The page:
For viewing Stan Douglas Monodramas, some 30 to 60 second video conceived in 1991 like advertisements, commercials or other entertaining soap operas and broadcasted 1992 on Canadian TV, I sat on M.Müller desk, that for the exception of the dark color, melted perfectly in the empty room. Soon I got annoyed by the office seat, being too small for actually sitting properly on it, or is it simply that I am not familiar with the ergonomy of such designs? The lamp was a bit dusty, and I was facing the street, so that every curious visitors of this warm Saturday afternoon could contemplate the office, and this small person on that huge desk, watching not only a black TV, but gazing through the window to the street, observing almost from a mirador the hazard of this avenue. The voyeurs to be merged.

On the desk, the only object of the entire tiny but empty office, stood a picture of M.’s wife and son – to be recognised for being sometimes on some Artforum tabloid pictures for her engagement in some Western Germany institutions. The attempt to recreate a familiar environment could not be totally achieved, as the emptiness of the room irritated me. But the akwardness of sitting on someone’s desk I knew, watching some art on the precious tv-format, wondering if he is really taller than I am, was a concept that seduced me. For sure it followed this art-voyeurism, coinciding then with Douglas’ position towards (medial) consumption, here the consumption also to be arty.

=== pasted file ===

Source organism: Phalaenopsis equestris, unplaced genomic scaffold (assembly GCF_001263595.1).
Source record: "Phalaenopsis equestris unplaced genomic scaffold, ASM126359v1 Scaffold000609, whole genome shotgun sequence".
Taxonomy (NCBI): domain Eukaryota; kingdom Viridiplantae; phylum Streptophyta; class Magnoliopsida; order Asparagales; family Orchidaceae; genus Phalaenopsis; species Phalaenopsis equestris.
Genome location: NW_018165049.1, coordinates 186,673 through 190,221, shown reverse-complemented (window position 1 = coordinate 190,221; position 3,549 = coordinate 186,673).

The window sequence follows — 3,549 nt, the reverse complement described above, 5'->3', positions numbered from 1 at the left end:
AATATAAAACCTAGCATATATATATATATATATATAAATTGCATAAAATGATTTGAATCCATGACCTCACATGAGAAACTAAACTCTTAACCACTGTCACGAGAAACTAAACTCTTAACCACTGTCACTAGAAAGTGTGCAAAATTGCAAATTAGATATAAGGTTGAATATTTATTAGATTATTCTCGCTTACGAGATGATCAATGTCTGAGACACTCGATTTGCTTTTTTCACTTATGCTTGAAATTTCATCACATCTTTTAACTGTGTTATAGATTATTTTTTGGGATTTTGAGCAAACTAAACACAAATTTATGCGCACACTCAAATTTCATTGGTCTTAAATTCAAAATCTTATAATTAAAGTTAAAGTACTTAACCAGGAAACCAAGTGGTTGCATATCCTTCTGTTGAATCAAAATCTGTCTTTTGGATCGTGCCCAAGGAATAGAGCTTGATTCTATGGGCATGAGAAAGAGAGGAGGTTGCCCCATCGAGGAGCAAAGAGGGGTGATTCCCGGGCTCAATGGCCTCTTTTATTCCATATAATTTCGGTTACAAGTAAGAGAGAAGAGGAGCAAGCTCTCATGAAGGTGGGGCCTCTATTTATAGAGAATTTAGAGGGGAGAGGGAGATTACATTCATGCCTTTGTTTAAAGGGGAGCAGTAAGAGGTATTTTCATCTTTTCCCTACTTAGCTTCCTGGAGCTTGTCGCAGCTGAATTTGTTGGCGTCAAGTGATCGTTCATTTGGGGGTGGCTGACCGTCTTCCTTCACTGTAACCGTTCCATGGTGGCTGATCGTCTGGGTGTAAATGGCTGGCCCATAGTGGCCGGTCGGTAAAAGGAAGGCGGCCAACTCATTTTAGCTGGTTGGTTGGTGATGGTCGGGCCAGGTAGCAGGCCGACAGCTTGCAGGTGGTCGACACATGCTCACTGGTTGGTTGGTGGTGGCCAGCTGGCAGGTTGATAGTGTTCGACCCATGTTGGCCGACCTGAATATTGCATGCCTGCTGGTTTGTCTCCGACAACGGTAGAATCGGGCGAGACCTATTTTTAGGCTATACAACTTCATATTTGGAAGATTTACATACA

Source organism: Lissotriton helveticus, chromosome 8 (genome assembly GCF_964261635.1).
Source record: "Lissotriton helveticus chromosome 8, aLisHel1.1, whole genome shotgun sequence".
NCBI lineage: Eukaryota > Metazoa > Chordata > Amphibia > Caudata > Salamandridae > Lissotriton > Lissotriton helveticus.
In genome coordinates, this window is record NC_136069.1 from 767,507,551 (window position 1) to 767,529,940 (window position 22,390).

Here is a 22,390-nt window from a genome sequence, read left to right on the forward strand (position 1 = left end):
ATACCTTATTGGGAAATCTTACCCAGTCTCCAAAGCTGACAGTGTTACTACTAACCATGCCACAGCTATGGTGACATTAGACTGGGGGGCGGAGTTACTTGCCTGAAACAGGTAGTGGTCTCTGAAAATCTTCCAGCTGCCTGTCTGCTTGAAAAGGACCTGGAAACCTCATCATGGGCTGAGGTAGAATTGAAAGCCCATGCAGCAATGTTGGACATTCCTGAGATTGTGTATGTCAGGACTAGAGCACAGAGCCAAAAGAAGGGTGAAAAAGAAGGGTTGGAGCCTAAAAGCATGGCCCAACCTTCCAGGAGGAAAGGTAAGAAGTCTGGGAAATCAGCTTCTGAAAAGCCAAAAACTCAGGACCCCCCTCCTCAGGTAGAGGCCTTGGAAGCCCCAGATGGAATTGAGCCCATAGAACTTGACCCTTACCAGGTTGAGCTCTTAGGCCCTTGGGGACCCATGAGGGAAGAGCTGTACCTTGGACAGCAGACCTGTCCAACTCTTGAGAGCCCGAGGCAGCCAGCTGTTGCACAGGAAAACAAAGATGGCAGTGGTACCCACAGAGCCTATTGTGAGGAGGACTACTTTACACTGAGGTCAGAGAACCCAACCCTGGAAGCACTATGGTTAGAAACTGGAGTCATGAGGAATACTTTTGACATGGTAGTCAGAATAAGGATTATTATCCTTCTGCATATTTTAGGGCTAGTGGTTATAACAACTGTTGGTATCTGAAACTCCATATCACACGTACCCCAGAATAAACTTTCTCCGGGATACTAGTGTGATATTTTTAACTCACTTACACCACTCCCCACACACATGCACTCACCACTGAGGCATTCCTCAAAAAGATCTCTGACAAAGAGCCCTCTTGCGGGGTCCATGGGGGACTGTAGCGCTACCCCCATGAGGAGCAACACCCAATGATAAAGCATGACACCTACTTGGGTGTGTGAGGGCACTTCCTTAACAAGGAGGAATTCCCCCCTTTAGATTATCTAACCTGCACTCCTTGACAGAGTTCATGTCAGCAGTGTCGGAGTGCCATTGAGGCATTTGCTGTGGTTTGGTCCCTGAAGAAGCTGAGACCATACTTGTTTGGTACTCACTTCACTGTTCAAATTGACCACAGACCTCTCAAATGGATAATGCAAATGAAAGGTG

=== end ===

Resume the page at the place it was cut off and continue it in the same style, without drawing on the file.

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Art Day-Trips

I have been to two art events recently which I felt had a “day-trip” aspect to them, in that they involved a certain commitment of time and effort to travel to a never visited before aspect of the city. I think the sentiment above reflects more (my) lazy neighbourhood-centrality, something that can easily set in while living in a big city, more than it describes anything about the actual remoteness of the exhibition localities.

The first was 48 Stunden Neukölln (48 Hours Neukölln), a weekend art and culture ‘festival’ in one of the poorer, largely immigrant, quarters of the city (but in which hype about possibilities for artist-colonisation have recently reached fruition). It was organised by the local city-area ‘Kulturamt’ and showcased the many locally based artists and other cultural-producers in various studios, galleries and off-gallery sites throughout the neighbourhood. Two such off-gallery sites which spring to mind are a church altar, and the top level of a multi-storey car park – however the locating of the work is the thing to returns to memory and not the actual work itself. In fact, none of the work I saw in this event I felt was any good. Not one piece I can think of that stands out as worth a mention here. The best mention would go to the well-intentioned efforts of the local Kulturamt itself in organising an event the attempts to utilise art as a draw for people to a part of their city they may never of ventured to before, and for a short space of time, to activate comprehensively the local base of cultural producers. It is just a pity that this same base of cultural producers was unable to meet the challenge, and actually contribute some high-quality art.